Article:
Strüngmann Group invests in further expansion of CorTec

Today CorTec announced the close of a €13 million funding. The investor consortium is led by Santo Venture Capital, the Strüngmann family holding company. Alongside LBBW Venture Capital, several existing shareholders participate in the funding round. Based on the investments, CorTec plans the next step of expansion with a subsidiary in the USA and the development of the next generation of the Brain Interchange Technology.



Wyss Center announces collaboration with CorTec

CorTec and the Wyss Center, a non-profit neurotechnology translation organization, have signed a partnership agreement. They will collaborate in developing a novel, minimally invasive brain monitoring and stimulation device.

The partners will work together on research, design and development of a device for continuous, long-term, monitoring of the brain’s electrophysiological signals for clinical diagnostic and therapeutic applications.

The planned device based on CorTec’s Brain Interchange technology will sit on the skull, beneath the skin and has potential uses in epilepsy monitoring, tinnitus regulation through neurofeedback, neuromodulation for dyslexia and other brain circuit disorders.

The terms of the agreement include the fabrication of novel subcutaneous brain stimulation and monitoring electrodes. The collaboration provides the Wyss Center with exclusive access to novel technology from CorTec for subcutaneous neuromodulation solutions in many promising new applications.

Copyright: Wyss Center

Suitable for long-term implantation, the CorTec Brain Interchange system is an implantable brain stimulation and recording device that allows for chronic closed loop interaction with the brain. The multi-channel system consists of an implanted unit comprising neural electrodes and an electronic unit which both digitizes neural signals and sends stimulation impulses to the neural tissue via the electrodes. It communicates wirelessly with a body-external telemetry unit which is also responsible for power supply. The telemetry unit communicates with a computer that controls the application autonomously based on the recorded data and enables a needs-oriented therapy.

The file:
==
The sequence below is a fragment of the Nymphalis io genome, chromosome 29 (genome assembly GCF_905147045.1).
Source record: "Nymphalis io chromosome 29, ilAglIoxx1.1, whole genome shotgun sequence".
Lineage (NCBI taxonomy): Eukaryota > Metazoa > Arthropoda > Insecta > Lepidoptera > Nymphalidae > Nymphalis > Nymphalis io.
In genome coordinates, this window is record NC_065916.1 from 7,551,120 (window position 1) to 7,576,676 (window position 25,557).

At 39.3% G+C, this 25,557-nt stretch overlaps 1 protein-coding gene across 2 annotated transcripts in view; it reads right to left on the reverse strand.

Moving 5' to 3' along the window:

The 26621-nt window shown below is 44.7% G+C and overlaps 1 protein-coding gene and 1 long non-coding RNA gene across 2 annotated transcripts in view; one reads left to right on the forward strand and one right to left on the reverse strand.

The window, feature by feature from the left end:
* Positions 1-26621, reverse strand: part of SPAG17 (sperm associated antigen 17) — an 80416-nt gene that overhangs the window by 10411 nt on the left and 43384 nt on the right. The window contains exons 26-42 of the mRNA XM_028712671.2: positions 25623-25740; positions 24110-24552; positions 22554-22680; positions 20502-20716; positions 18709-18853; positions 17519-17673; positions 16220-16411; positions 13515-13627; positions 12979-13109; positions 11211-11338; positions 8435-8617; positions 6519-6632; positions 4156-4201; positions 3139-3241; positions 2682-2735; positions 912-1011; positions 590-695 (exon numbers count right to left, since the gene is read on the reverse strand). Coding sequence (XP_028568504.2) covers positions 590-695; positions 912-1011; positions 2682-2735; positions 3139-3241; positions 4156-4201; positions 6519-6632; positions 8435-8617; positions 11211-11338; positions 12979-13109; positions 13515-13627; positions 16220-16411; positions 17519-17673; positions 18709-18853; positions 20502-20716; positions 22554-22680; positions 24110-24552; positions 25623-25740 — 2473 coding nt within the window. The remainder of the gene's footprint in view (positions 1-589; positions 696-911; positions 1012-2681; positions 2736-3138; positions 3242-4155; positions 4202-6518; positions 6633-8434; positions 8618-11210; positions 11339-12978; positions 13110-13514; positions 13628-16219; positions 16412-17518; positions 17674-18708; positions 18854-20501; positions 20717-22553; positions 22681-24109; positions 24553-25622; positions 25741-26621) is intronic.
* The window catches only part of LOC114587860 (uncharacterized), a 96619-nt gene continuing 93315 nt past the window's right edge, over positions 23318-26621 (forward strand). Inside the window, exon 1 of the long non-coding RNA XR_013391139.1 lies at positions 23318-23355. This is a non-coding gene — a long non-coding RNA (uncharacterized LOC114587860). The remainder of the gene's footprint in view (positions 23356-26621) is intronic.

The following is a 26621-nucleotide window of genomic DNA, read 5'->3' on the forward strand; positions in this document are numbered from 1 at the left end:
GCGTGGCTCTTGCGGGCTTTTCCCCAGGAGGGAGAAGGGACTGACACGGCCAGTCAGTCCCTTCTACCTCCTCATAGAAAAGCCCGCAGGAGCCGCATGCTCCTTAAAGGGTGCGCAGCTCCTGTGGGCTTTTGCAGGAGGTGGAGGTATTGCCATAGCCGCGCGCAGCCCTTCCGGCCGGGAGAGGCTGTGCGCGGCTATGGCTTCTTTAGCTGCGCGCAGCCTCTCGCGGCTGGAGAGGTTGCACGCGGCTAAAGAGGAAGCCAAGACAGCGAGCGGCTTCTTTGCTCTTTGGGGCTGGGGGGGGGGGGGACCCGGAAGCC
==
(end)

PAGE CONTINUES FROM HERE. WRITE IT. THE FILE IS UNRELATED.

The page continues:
Professor John Donoghue, Director of the Wyss Center said: “Our partnership with CorTec could result in far reaching benefits for many neurotech device development projects underway today. CorTec’s existing technologies, along with their enthusiastic approach to research and innovation, makes them an ideal partner for the Wyss Center. We are looking forward to working together to help people with nervous system disorders regain their independence.”

“At the Wyss Center we are developing a minimally invasive device for the chronic recording of global brain signals. The system will also be capable of electrical stimulation, for diagnostic and therapeutic applications.” said George Kouvas, Programme Manager. “The collaboration with CorTec will accelerate this development and enable us to progress to clinical trials more quickly for the benefit of people with brain circuit disorders.”

“In a very short time the Wyss Center has built impressive facilities and a highly skilled team heading with verve for innovative personalized neurotherapies. We are looking forward to working with John Donoghue and the people at the Wyss Center to realize novel therapies,” commented CorTec CEO Joern Rickert, Ph.D., on the collaboration.

Martin Schuettler, Ph.D., CTO and CEO at CorTec added: “Until now many innovative therapy approaches could not be developed because suitable technology was lacking. Together with the Wyss Center we can close this gap based on our Brain Interchange system while at the same time pushing the boundaries of our current technology by exploring new methods and materials.”